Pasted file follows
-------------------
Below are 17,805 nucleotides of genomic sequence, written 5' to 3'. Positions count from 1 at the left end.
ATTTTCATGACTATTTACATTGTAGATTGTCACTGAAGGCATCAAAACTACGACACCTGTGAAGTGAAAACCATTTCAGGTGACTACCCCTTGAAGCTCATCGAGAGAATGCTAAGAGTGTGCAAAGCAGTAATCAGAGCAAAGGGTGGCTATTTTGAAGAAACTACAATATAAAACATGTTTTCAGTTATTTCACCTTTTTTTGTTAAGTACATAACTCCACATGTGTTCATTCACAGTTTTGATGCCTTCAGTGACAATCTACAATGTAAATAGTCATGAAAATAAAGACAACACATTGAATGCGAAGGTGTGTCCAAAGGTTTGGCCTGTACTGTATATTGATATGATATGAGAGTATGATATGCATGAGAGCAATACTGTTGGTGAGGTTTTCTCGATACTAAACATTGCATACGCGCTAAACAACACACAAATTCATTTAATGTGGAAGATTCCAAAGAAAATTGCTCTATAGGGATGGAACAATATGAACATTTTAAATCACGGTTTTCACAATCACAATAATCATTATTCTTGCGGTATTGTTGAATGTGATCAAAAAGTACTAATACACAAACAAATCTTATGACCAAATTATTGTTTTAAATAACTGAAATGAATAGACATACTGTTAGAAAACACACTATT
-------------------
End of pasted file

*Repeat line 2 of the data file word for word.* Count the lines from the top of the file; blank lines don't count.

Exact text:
ATTTTCATGACTATTTACATTGTAGATTGTCACTGAAGGCATCAAAACTACGACACCTGTGAAGTGAAAACCATTTCAGGTGACTACCCCTTGAAGCTCATCGAGAGAATGCTAAGAGTGTGCAAAGCAGTAATCAGAGCAAAGGGTGGCTATTTTGAAGAAACTACAATATAAAACATGTTTTCAGTTATTTCACCTTTTTTTGTTAAGTACATAACTCCACATGTGTTCATTCACAGTTTTGATGCCTTCAGTGACAATCTACAATGTAAATAGTCATGAAAATAAAGACAACACATTGAATGCGAAGGTGTGTCCAAAGGTTTGGCCTGTACTGTATATTGATATGATATGAGAGTATGATATGCATGAGAGCAATACTGTTGGTGAGGTTTTCTCGATACTAAACATTGCATACGCGCTAAACAACACACAAATTCATTTAATGTGGAAGATTCCAAAGAAAATTGCTCTATAGGGATGGAACAATATGAACATTTTAAATCACGGTTTTCACAATCACAATAATCATTATTCTTGCGGTATTGTTGAATGTGATCAAAAAGTACTAATACACAAACAAATCTTATGACCAAATTATTGTTTTAAATAACTGAAATGAATAGACATACTGTTAGAAAACACACTATT